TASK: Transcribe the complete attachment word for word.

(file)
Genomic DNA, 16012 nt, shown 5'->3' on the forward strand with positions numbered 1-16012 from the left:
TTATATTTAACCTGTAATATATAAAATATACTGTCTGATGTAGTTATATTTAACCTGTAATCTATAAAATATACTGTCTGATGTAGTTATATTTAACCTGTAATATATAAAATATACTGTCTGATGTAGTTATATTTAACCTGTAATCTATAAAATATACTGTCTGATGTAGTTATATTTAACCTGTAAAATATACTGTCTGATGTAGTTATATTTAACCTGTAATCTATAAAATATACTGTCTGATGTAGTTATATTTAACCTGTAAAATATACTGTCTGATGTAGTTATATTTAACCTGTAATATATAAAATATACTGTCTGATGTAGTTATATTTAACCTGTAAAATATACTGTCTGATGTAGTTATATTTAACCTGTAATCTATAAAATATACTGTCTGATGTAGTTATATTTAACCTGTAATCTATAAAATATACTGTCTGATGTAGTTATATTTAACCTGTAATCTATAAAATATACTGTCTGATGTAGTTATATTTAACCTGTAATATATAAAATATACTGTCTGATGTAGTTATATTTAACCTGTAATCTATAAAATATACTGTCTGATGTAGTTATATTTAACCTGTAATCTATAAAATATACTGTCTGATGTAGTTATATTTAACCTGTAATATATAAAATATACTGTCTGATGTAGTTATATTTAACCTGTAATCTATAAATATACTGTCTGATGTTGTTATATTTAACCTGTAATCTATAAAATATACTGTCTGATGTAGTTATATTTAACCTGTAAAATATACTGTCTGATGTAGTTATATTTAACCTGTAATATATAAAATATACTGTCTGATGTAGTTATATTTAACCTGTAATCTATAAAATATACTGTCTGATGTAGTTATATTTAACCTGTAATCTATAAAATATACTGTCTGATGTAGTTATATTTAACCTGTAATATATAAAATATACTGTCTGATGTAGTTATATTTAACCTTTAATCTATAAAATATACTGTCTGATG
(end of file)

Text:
Genomic DNA, 16012 nt, shown 5'->3' on the forward strand with positions numbered 1-16012 from the left:
TTATATTTAACCTGTAATATATAAAATATACTGTCTGATGTAGTTATATTTAACCTGTAATCTATAAAATATACTGTCTGATGTAGTTATATTTAACCTGTAATATATAAAATATACTGTCTGATGTAGTTATATTTAACCTGTAATCTATAAAATATACTGTCTGATGTAGTTATATTTAACCTGTAAAATATACTGTCTGATGTAGTTATATTTAACCTGTAATCTATAAAATATACTGTCTGATGTAGTTATATTTAACCTGTAAAATATACTGTCTGATGTAGTTATATTTAACCTGTAATATATAAAATATACTGTCTGATGTAGTTATATTTAACCTGTAAAATATACTGTCTGATGTAGTTATATTTAACCTGTAATCTATAAAATATACTGTCTGATGTAGTTATATTTAACCTGTAATCTATAAAATATACTGTCTGATGTAGTTATATTTAACCTGTAATCTATAAAATATACTGTCTGATGTAGTTATATTTAACCTGTAATATATAAAATATACTGTCTGATGTAGTTATATTTAACCTGTAATCTATAAAATATACTGTCTGATGTAGTTATATTTAACCTGTAATCTATAAAATATACTGTCTGATGTAGTTATATTTAACCTGTAATATATAAAATATACTGTCTGATGTAGTTATATTTAACCTGTAATCTATAAATATACTGTCTGATGTTGTTATATTTAACCTGTAATCTATAAAATATACTGTCTGATGTAGTTATATTTAACCTGTAAAATATACTGTCTGATGTAGTTATATTTAACCTGTAATATATAAAATATACTGTCTGATGTAGTTATATTTAACCTGTAATCTATAAAATATACTGTCTGATGTAGTTATATTTAACCTGTAATCTATAAAATATACTGTCTGATGTAGTTATATTTAACCTGTAATATATAAAATATACTGTCTGATGTAGTTATATTTAACCTTTAATCTATAAAATATACTGTCTGATG